The Forbidden West is vast and deadly, filled with ancient ruins, awe-inspiring machines, and hidden threats. Surrounded by danger, its human inhabitants need places to train, rest, and improve their gear. The game’s settlements form these sanctuaries, and they are just as vital to Aloy as they are to the tribes that live in them.
The living world in these settlements is a complex character of its own. Every detail establishes credibility, creating an authentic environment through visual storytelling. For example, the Nora live in relative solitude in the isolated valley of the Sacred Land, making it difficult for them to communicate with the outside world. As a result, they are less technologically advanced than other tribes, and more wary of outsiders. Their settlements are made of wood and rope, featuring minimal furnishings other than what is needed for daily life. Food and resources are obtained through hunting and gathering, so there’ll be pelts, baskets, or sheaths full of arrows lying around. All the objects and people within such a settlement feel like they belong, and more so: like they’ve always been there.
World building with intention
With hours and hours of exploration in the Forbidden West, how do you create a lush and thriving world filled with activities, but without overwhelming people, or detracting from the overarching story? Espen Sogn, Lead Living World Designer at Guerrilla, explains how his team is central to this very question.
“When you walk through the Forbidden West, everything should feel like it belongs there. The Living World team at Guerrilla works on aspects of the game that make the world feel authentic and alive: the tribes, the settlements, and the people within them. There’s an intention behind everything we place within the world.”
Clarity on those intentions comes from collaboration with the narrative team. “At the start of a project, we put a lot of thought into every tribe we’re going to encounter,” says Annie Kitain, Senior Writer at Guerrilla. “What their conflicts are, how they fit into the story, and how they interact with the world around them. Take the Tenakth, for instance. Many of their beliefs are influenced by the ancient ruins of the Forbidden West, and unlike other tribes, they’re comprised of three distinct clans. Their shared history, convictions, disputes – all of that is important to developing the characters that Aloy will meet on her journey.”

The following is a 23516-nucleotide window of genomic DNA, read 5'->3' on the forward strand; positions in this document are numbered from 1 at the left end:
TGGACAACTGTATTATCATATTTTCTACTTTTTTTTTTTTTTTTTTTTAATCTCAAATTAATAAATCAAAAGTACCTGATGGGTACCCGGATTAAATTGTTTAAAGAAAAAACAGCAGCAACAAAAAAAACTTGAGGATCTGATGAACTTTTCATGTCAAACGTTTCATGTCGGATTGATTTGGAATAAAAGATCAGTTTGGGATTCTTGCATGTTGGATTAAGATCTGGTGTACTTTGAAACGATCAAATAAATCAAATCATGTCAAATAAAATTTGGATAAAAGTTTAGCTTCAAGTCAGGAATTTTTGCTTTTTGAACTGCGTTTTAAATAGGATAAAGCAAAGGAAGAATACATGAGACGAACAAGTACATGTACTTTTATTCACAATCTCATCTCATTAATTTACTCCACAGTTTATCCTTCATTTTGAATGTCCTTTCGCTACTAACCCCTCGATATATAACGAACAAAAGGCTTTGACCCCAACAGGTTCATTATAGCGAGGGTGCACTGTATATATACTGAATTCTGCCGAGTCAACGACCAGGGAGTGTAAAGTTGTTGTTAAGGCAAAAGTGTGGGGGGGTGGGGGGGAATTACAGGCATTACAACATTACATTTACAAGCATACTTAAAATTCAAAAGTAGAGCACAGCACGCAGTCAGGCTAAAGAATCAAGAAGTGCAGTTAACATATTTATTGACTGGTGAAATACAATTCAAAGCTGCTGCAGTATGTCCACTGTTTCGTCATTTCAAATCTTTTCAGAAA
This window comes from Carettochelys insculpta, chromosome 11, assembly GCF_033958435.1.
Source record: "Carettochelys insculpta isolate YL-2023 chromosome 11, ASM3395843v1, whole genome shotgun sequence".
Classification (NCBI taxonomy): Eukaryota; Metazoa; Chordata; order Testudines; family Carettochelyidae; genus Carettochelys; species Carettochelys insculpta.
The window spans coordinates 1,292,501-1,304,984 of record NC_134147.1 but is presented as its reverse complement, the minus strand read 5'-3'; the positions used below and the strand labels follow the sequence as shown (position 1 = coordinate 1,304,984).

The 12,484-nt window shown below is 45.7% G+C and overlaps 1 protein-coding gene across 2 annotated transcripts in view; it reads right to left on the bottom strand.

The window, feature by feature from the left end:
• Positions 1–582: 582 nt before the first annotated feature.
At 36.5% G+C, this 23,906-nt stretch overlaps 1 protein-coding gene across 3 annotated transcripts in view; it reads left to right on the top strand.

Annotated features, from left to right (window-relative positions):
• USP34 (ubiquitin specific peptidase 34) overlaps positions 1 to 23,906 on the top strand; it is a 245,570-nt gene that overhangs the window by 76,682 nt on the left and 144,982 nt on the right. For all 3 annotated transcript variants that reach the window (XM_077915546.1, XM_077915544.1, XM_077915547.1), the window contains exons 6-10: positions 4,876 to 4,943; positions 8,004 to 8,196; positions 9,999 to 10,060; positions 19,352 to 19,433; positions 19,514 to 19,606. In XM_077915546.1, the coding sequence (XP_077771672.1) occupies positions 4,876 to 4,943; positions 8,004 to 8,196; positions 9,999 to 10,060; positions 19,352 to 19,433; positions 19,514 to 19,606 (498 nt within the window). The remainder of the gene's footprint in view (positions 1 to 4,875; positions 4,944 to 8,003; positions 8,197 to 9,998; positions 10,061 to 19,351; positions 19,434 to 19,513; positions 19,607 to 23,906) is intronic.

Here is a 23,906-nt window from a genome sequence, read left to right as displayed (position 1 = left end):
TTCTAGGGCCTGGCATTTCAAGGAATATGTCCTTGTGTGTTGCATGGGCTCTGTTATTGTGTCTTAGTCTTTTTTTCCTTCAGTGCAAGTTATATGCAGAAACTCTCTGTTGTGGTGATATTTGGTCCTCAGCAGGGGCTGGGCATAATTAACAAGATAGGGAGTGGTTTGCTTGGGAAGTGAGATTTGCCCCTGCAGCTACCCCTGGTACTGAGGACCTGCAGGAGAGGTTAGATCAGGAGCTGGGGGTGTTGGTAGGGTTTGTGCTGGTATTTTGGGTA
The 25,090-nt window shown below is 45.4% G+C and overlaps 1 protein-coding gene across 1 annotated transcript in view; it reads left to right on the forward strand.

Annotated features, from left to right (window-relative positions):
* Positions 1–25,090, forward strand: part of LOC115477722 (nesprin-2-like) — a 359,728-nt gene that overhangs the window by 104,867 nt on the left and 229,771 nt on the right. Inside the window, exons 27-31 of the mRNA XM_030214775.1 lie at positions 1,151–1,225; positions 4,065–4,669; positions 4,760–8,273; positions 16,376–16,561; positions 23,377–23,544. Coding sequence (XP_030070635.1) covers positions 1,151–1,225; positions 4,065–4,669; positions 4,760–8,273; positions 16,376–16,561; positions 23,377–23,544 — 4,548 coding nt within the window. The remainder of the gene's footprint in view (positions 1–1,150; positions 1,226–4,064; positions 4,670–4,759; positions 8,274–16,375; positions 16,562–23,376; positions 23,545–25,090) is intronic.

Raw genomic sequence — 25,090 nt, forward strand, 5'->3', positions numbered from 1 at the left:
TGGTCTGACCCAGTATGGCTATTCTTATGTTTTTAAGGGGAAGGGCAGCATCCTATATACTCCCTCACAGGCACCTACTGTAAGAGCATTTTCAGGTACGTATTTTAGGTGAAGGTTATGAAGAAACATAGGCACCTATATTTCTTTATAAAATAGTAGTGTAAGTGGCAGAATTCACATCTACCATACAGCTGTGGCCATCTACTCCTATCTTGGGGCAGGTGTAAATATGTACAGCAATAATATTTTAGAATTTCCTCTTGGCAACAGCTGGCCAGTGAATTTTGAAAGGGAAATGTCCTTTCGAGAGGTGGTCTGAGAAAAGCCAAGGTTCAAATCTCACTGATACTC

“Our main challenge is translating this narrative framework into visuals that are integral to the world itself,” says Espen. “For example, the Tenakth are known to be competitive and combat-focused, but so are other tribes. So how do we distinguish them, and how do we communicate that visually?”
‘It then becomes all about the details, the animations, and the behaviors. Within their settlements, you’ll see the Tenakth working out, readying themselves for battle. They’re often younger because they need to be capable warriors. Their base is an ancient ruin, from which they’ve picked up certain Old World gestures that they may not fully understand – like using a military salute to say hello.’
‘Ultimately, our goal is to make sure NPCs feel connected to where they live, and we work closely with other internal teams, such as Narrative, Quest, and Environment, to make sure that every location feels authentic.”
“The Living World team does a fantastic job, and it’s so great to see it all come together,” says Annie. “Each tribe starts as a bunch of ideas, then is translated into these amazing settlements. Like the Utaru, who were imagined as an agrarian society that’s deeply connected to the land around them. Once the tribe is in-game and the Living World team has done their magic, you’re walking around the Utaru’s fields, interacting with them, and you think, ‘whoa, they nailed it.’ Now this tribe feels real.”
Authenticity through behavior
With a world as vast as the Forbidden West, it was important for the team to maintain the level of authenticity that was achieved in Horizon Zero Dawn. “Every non-combat NPC in Horizon Forbidden West is part of a crowd system,” says Espen. “Within that system, you can create rules such as reactions, walking paths, and other animations. We then also have the attitude system, which determines a personality. This means we can create unique people who behave like individuals within the world.’